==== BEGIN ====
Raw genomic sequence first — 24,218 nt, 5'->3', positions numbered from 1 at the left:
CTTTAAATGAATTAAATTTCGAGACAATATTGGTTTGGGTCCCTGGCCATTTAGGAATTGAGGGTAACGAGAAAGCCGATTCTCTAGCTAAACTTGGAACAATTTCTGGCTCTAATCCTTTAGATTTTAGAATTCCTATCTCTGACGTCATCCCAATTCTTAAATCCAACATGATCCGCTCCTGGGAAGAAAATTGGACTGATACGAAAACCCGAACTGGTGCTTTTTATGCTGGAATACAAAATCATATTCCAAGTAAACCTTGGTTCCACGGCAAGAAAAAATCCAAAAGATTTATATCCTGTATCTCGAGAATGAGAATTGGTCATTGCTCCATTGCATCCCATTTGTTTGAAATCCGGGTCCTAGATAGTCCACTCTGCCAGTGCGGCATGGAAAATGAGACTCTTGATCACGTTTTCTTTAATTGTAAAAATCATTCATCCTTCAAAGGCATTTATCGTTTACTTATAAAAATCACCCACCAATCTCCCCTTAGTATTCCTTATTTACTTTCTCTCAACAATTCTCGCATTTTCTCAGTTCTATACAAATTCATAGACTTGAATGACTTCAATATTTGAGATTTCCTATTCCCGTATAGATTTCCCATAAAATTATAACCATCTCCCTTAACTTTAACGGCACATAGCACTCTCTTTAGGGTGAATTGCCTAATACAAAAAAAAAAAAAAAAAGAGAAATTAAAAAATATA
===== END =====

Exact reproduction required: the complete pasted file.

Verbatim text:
Raw genomic sequence first — 24,218 nt, 5'->3', positions numbered from 1 at the left:
CTTTAAATGAATTAAATTTCGAGACAATATTGGTTTGGGTCCCTGGCCATTTAGGAATTGAGGGTAACGAGAAAGCCGATTCTCTAGCTAAACTTGGAACAATTTCTGGCTCTAATCCTTTAGATTTTAGAATTCCTATCTCTGACGTCATCCCAATTCTTAAATCCAACATGATCCGCTCCTGGGAAGAAAATTGGACTGATACGAAAACCCGAACTGGTGCTTTTTATGCTGGAATACAAAATCATATTCCAAGTAAACCTTGGTTCCACGGCAAGAAAAAATCCAAAAGATTTATATCCTGTATCTCGAGAATGAGAATTGGTCATTGCTCCATTGCATCCCATTTGTTTGAAATCCGGGTCCTAGATAGTCCACTCTGCCAGTGCGGCATGGAAAATGAGACTCTTGATCACGTTTTCTTTAATTGTAAAAATCATTCATCCTTCAAAGGCATTTATCGTTTACTTATAAAAATCACCCACCAATCTCCCCTTAGTATTCCTTATTTACTTTCTCTCAACAATTCTCGCATTTTCTCAGTTCTATACAAATTCATAGACTTGAATGACTTCAATATTTGAGATTTCCTATTCCCGTATAGATTTCCCATAAAATTATAACCATCTCCCTTAACTTTAACGGCACATAGCACTCTCTTTAGGGTGAATTGCCTAATACAAAAAAAAAAAAAAAAAGAGAAATTAAAAAATATA